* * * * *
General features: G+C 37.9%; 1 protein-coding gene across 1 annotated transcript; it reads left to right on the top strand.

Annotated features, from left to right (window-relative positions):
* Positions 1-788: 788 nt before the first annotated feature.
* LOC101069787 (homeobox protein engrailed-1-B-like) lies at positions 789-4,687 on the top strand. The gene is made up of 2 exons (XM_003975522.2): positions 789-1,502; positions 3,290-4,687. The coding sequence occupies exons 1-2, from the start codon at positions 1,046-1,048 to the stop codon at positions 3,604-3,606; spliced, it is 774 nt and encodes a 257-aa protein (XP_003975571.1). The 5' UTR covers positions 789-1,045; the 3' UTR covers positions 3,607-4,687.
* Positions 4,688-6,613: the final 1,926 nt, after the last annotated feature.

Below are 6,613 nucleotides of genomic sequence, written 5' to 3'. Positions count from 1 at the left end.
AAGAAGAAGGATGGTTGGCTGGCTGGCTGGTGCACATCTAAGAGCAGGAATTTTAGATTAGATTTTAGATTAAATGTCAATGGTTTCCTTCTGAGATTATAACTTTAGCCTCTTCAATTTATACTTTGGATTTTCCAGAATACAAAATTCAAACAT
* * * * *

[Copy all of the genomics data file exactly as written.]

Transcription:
General features: G+C 37.9%; 1 protein-coding gene across 1 annotated transcript; it reads left to right on the top strand.

Annotated features, from left to right (window-relative positions):
* Positions 1-788: 788 nt before the first annotated feature.
* LOC101069787 (homeobox protein engrailed-1-B-like) lies at positions 789-4,687 on the top strand. The gene is made up of 2 exons (XM_003975522.2): positions 789-1,502; positions 3,290-4,687. The coding sequence occupies exons 1-2, from the start codon at positions 1,046-1,048 to the stop codon at positions 3,604-3,606; spliced, it is 774 nt and encodes a 257-aa protein (XP_003975571.1). The 5' UTR covers positions 789-1,045; the 3' UTR covers positions 3,607-4,687.
* Positions 4,688-6,613: the final 1,926 nt, after the last annotated feature.

Below are 6,613 nucleotides of genomic sequence, written 5' to 3'. Positions count from 1 at the left end.
AAGAAGAAGGATGGTTGGCTGGCTGGCTGGTGCACATCTAAGAGCAGGAATTTTAGATTAGATTTTAGATTAAATGTCAATGGTTTCCTTCTGAGATTATAACTTTAGCCTCTTCAATTTATACTTTGGATTTTCCAGAATACAAAATTCAAACAT